Greece is making a last-ditch effort to form a national unity government amid warnings that the country’s future in the eurozone is at stake.
Venizelos said he had made progress after meeting the leader of the Democratic Left party, which has 19 seats in Greece's new Parliament.
PASOK and New Democracy (ND), the two largest political parties in Greece, are supportive of the country's international bailout, but only have a total of 149 seats – two short of a majority in the 300-seat parliament, which has become more fragmented after Sunday's elections.
The two political parties have previously failed to find a sufficiently large parliamentary backing to form a government (see background).
A third party is thus required for the creation of a stable government. After talks with Venizelos on Thursday, the Democratic Left leader, Fotis Kouvelis, said he was willing to join a broad-based government that would keep the country in the euro but "gradually" disengage it from the terms of the EU/IMF bailout.
"There is a very slim chance for a coalition if Kouvelis agrees," one socialist party official quoted by Reuters said, adding that his party is “split right down the middle”.
According to the daily Kathimerini, Kouvelis appears to believe that a unity government with a specific agenda could meet his two specific goals of keeping Greece in the euro and moving the country away from the fiscal restrictions of the bailout programme agreed with the European Union and International Monetary Fund.
“I propose the formation of a broad-based government made up of trustworthy political figures that will reflect and respect the message from the elections,” Kouvelis said.
The election result reflects the deep fragmentation of Greek society, since no party secured more than 19% of voters’ preferences. It has also been a huge blow for the EU-backed bailout plan, which entails harsh austerity measures and painful structural reforms in exchange for a gigantic programme of emergency loans and debt restructuring, amounting to €380 billion in total.
Greek voters have sanctioned PASOK, ND and the EU for the country's economic ruin, which has been in recession for a fifth year in a row and has seen unemployment reaching historical highs. In protest, voters have supported fringe formations on the far left and far right, all of which blame the EU/IMF Adjustment Programme for Greece’s woes.
As a result, PASOK lost 30 percentage points since the last election, in 2009, while ND suffered a 15% drop from its last historic lows, also in 2009. Both are also blamed for economic mismanagement, nepotism, incompetence and corruption.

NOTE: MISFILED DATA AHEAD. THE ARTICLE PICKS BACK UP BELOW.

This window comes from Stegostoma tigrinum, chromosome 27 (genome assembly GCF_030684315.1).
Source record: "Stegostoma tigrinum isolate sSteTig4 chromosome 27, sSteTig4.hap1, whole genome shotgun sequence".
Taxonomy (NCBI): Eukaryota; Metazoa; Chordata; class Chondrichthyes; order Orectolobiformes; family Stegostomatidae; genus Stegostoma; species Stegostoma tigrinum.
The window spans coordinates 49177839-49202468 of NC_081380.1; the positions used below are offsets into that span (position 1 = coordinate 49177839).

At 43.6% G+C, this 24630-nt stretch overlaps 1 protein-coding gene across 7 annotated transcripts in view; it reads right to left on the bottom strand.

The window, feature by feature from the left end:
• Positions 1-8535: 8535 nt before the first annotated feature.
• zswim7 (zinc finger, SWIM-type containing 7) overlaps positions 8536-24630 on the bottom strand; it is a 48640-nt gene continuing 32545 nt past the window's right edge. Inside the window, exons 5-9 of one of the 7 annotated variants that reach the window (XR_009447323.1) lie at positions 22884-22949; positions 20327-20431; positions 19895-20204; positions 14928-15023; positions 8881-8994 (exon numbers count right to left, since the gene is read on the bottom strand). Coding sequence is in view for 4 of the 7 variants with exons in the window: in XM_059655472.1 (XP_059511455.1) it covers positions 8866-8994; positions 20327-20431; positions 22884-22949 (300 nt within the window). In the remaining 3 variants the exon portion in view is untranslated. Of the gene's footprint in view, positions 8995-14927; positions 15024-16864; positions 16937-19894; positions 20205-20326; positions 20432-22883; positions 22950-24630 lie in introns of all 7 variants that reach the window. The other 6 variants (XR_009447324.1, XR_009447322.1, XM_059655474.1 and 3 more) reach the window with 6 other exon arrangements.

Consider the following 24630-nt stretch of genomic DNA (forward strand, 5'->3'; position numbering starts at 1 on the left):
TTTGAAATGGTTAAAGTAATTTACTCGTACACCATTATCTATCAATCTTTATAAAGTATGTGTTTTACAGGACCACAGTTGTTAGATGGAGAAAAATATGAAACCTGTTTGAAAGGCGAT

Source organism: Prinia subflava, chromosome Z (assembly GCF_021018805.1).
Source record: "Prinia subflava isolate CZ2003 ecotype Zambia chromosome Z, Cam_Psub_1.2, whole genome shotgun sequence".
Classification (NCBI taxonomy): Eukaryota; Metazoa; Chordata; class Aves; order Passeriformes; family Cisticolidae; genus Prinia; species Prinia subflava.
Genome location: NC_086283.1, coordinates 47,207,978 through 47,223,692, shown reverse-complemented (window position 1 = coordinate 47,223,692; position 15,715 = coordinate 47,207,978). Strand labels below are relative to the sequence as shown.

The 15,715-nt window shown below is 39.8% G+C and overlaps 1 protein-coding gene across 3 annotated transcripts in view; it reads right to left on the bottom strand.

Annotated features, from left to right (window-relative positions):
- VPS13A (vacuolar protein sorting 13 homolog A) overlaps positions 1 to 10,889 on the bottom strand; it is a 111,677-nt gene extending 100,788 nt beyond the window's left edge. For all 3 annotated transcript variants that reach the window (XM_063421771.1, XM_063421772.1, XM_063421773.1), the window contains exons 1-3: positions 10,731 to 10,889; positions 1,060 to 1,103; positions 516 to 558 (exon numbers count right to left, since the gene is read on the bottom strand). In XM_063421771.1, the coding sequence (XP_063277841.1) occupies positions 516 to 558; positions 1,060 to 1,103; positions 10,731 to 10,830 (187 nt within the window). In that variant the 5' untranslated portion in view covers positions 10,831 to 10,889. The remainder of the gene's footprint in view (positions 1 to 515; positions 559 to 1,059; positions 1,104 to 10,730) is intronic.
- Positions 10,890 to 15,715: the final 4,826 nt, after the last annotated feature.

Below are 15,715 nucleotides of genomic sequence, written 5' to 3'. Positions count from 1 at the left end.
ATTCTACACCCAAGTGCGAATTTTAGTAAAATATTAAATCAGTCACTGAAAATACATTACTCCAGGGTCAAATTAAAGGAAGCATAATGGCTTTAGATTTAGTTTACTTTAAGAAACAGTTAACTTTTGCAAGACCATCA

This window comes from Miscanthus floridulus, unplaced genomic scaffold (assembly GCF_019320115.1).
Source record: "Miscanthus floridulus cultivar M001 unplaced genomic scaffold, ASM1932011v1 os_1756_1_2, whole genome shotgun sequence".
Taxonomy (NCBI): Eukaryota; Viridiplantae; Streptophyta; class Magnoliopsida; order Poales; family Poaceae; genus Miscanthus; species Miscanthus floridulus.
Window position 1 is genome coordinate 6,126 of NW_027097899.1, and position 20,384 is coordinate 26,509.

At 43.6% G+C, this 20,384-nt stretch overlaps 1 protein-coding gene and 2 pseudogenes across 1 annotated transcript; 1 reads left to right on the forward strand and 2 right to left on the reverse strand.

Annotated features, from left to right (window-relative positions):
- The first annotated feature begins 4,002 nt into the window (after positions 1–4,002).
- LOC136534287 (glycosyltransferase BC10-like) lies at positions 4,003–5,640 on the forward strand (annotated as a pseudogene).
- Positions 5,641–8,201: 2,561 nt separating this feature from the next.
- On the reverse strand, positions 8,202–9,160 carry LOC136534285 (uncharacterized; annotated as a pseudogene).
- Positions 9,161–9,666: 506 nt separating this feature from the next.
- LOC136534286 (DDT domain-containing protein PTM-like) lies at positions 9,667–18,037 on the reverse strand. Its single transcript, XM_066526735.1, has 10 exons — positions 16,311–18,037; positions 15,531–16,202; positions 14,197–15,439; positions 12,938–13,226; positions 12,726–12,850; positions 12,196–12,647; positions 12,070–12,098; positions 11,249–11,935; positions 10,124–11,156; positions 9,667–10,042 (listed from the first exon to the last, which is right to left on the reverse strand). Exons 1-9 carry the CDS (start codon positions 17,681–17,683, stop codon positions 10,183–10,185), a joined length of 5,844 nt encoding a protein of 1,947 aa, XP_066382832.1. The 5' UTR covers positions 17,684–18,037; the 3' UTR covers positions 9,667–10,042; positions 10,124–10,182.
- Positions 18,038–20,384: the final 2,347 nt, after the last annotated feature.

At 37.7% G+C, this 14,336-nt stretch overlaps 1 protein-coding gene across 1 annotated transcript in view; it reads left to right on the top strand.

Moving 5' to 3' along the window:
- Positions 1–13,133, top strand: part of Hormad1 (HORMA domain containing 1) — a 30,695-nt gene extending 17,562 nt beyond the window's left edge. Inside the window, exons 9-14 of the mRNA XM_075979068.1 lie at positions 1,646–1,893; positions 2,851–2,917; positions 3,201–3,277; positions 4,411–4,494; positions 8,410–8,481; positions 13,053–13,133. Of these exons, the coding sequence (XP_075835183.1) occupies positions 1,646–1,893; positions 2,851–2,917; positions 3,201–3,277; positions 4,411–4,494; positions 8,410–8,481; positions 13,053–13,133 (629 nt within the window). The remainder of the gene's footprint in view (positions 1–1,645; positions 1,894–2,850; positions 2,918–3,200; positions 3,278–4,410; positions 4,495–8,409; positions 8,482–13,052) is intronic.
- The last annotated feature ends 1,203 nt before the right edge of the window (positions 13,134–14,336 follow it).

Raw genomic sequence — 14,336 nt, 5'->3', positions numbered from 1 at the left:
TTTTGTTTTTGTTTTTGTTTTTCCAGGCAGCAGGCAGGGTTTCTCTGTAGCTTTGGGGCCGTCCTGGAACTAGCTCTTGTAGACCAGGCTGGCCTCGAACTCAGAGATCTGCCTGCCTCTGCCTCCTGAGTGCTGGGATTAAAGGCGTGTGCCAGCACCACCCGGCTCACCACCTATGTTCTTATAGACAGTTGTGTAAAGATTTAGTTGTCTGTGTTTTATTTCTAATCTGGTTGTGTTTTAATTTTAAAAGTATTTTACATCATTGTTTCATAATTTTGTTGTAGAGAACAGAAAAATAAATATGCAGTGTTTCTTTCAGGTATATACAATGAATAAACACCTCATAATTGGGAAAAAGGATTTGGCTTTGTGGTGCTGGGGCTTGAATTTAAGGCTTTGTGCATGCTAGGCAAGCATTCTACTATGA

Defenders of ND and PASOK argue that under the two parties' watch, Greece entered the list of the world’s 30 richest countries. Before the global crisis, it was ranked among the 20 most developed nations in the world, according to the UN Development Index. Both parties are also steadfastly pro-European.
But other fringe parties – including the Neo-Nazi Chrissi Avgi party, the Stalinist KKE party, and the Coalition of the Radical Left (SYRIZA), which scooped a stunning second place at Sunday's elections – firmly reject the EU/IMF Adjustment Programme.
Close respect of the programme is a condition for the EU/IMF aid and any move away from it will probably cost Greece its place in the eurozone.
This was made clear over the last five days by several European leaders, including chancellor Angela Merkel, German finance minister Wolfgang Schäuble, Commission President José Manuel Barroso, and Economic and Monetary Affairs Commissioner Olli Rehn, among others.
In Brussels, Commission spokespeople have insisted that only minor changes to the Adjustment Programme could be accepted, with a full-scale renegotiation out of the question.
Deep worries regarding the fate of Greece have dampened the mood in Brussels since last Sunday. Views are reportedly split on what is the right course of action. Some officials want to increase the pressure so that Greeks understand what is at stake. Others suggest that such a strategy may backfire, as it entails the risk of an even wider anti-European vote, in case new elections are held in June.
Some diplomats have already started to form contingency scenarios, arguing that Greek voters have chosen to reject the EU plan.
The “game is now over”, one diplomat said.